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Airing Pain 87: Vulvodynia

From diag­no­sis dif­fi­cul­ties to defin­ing gen­der: the effects of Vul­vo­dy­nia on women today

This edi­tion has been fund­ed by a grant from the Womens Fund For Scot­land.

Vul­vo­dy­nia is a nerve-based pain, often described as a burn­ing or sting­ing sen­sa­tion, which affects the vul­va. 1 in 7 sev­en women are esti­mat­ed to expe­ri­ence Vul­vo­dy­nia at some stage dur­ing their life and the con­di­tion can be very dis­tress­ing to live with, impact­ing on every­thing from cloth­ing choic­es to relationships.

Dr Win­ston de Mel­lo explains why many women with Vul­vo­dy­nia expe­ri­ence dif­fi­cul­ties on the path to diag­no­sis and why GPs under pres­sure cre­ate a “post­code lot­tery” for those in pain with­out any vis­i­ble symptoms.

Dr Rebekah Shall­cross describes what she found in her research into women’s expe­ri­ences of Vul­vo­dy­nia, includ­ing instances of sex­ism on the part of some health­care pro­fes­sion­als, a lack of aware­ness of the con­di­tion with­in the med­ical com­mu­ni­ty and the stig­ma asso­ci­at­ed with gen­i­tal pain.

The role played by pen­e­tra­tive sex in social con­struc­tions of female iden­ti­ty can cre­ate com­plex feel­ings of guilt in patients with Vul­vo­dy­nia where phys­i­cal inti­ma­cy is prob­lema­tised by pain, feel­ings which Dr Shall­cross links with his­tor­i­cal gen­der inequal­i­ty and patri­ar­chal atti­tudes towards sex.

Gynae­col­o­gy con­sul­tant Dr David Nunns dis­cuss­es the impor­tance of the “four Ps” in patient treat­ment and improv­ing the lives of those with Vul­vo­dy­nia: patient edu­ca­tion, pain mod­i­fi­ca­tion, phys­io­ther­a­py and psy­cho­log­i­cal sup­port. Plus the impor­tance of dis­course in rais­ing aware­ness and reduc­ing pain and asso­ci­at­ed stress.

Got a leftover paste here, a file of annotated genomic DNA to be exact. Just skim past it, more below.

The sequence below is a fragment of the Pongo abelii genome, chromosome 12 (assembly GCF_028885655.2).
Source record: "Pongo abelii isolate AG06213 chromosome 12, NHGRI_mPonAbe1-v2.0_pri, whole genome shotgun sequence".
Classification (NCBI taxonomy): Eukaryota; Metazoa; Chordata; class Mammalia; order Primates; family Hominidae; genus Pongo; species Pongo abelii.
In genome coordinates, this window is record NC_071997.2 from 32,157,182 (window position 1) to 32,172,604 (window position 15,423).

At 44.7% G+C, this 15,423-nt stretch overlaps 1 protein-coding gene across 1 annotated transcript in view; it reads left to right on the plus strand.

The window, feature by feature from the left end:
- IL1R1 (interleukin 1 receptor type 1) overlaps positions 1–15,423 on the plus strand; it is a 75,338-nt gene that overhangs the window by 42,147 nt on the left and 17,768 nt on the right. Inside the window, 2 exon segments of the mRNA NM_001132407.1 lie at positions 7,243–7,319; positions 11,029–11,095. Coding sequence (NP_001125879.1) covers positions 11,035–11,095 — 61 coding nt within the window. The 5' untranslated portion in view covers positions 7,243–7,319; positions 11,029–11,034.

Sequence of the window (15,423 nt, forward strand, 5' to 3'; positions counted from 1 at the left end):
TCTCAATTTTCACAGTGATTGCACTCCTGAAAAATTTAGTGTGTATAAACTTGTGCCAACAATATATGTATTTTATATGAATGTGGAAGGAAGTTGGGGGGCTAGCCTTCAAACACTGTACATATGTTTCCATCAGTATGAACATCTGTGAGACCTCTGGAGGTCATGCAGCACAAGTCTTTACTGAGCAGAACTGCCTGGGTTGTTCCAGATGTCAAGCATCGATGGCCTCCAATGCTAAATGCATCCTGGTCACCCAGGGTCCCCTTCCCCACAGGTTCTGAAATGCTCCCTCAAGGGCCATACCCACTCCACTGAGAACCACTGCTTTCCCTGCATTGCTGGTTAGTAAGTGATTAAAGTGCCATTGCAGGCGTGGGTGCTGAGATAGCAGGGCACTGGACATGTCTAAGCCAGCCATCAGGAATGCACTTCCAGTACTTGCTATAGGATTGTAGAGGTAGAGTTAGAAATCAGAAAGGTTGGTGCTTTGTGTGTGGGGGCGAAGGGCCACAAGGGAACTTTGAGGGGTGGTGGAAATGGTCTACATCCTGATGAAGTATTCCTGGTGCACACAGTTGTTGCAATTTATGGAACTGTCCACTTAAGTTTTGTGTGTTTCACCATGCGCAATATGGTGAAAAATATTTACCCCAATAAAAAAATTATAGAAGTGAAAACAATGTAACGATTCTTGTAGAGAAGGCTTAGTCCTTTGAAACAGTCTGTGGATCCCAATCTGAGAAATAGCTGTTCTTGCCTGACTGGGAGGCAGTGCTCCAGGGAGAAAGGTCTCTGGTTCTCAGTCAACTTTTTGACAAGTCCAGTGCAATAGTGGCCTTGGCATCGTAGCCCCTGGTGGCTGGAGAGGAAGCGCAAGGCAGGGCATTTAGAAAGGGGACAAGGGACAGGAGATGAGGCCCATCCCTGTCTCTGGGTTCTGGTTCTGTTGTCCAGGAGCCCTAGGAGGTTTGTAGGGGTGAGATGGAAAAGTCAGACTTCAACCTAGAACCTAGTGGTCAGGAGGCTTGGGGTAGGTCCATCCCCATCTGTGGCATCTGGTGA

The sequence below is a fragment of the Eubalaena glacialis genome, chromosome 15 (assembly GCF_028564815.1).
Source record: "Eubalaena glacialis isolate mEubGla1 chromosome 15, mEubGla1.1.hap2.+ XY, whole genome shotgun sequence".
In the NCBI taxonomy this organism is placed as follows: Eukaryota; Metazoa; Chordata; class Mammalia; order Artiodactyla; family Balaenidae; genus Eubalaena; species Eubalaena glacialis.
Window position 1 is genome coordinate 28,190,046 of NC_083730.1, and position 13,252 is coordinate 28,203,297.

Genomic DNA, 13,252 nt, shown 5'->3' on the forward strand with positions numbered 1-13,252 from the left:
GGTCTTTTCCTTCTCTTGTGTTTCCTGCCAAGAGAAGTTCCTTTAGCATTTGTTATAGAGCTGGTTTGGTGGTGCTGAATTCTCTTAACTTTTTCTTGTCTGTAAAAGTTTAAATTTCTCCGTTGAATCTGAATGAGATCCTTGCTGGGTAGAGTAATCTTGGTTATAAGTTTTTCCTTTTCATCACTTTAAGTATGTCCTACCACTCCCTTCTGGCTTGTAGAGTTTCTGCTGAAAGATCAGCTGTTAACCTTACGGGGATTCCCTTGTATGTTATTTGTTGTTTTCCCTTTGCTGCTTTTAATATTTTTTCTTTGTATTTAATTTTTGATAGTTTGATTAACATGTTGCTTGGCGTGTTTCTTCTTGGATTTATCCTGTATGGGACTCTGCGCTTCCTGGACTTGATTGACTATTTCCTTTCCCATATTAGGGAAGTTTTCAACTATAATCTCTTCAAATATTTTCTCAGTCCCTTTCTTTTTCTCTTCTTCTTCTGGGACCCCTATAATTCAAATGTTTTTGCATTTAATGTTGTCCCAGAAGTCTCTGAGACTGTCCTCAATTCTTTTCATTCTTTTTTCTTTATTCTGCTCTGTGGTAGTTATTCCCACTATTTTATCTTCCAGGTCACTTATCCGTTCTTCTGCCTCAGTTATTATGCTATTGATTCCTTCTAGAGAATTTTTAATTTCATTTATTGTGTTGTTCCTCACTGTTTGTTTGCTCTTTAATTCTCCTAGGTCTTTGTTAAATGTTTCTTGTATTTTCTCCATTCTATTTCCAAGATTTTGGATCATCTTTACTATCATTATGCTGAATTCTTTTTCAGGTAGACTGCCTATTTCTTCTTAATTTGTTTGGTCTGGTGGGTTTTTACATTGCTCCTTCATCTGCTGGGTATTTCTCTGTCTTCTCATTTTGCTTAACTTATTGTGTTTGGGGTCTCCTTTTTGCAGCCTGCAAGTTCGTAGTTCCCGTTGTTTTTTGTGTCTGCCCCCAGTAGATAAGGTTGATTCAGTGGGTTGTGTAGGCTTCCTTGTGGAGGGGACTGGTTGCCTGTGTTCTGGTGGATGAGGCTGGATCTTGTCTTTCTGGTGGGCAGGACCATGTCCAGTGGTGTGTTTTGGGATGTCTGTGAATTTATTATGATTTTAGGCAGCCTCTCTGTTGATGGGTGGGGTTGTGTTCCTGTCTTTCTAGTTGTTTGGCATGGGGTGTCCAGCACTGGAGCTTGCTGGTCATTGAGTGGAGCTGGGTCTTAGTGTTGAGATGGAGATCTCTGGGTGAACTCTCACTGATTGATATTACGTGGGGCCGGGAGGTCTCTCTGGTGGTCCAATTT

Issues cov­ered in this pro­gramme include: CBT: cog­ni­tive behav­iour­al ther­a­py, edu­cat­ing health­care pro­fes­sion­als, the Four ‘P’s, mis­con­cep­tions, pelvic pain, the psy­cho­sex­u­al approach, rela­tion­ships, sex, stig­ma, rais­ing aware­ness, Vul­val Pain Soci­ety, vul­vo­dy­nia, uro­gen­i­tal pain and wom­en’s pain.


Con­trib­u­tors:

  • Dr Win­ston de Mel­lo, Con­sul­tant in Anaes­the­sia and Pain Med­i­cine, Uni­ver­si­ty Hos­pi­tal of South Manchester
  • Dr Rebekah Shall­cross, trainee clin­i­cal psy­chol­o­gist and a research asso­ciate at the Uni­ver­si­ty of Manchester
  • Dr David Nunns, gynae­col­o­gy con­sul­tant at Not­ting­ham City Hos­pi­tal. He is a trustee of the Vul­val Pain Society.

More infor­ma­tion:

Comments

A bit more detail about caus­es, inter­re­lat­ed­ness to fibromyal­gia, autoim­mu­ni­ty, would be help­ful and also why and how Phys­io­ther­a­py might help, per­haps you should do a fol­low up?

Broadcast Assistant

Thanks for the feed­back, we would cer­tain­ly con­sid­er a fol­low-up for next series!
In the mean­time the sec­ond of these Wom­en’s Fund pro­grammes will be broad­cast next Tues­day at 8pm, with the pod­cast and tran­script avail­able short­ly after. It focus­es specif­i­cal­ly on inter­sti­tial cys­ti­tis and what it’s like to live with per­sis­tent blad­der pain. Phys­io­ther­a­py is not focused on specif­i­cal­ly, but yoga and exer­cise are dis­cussed as ways of man­ag­ing pelvic pain which may be of interest.
Thanks again and kind regards,
Rebecca

Comments are closed.

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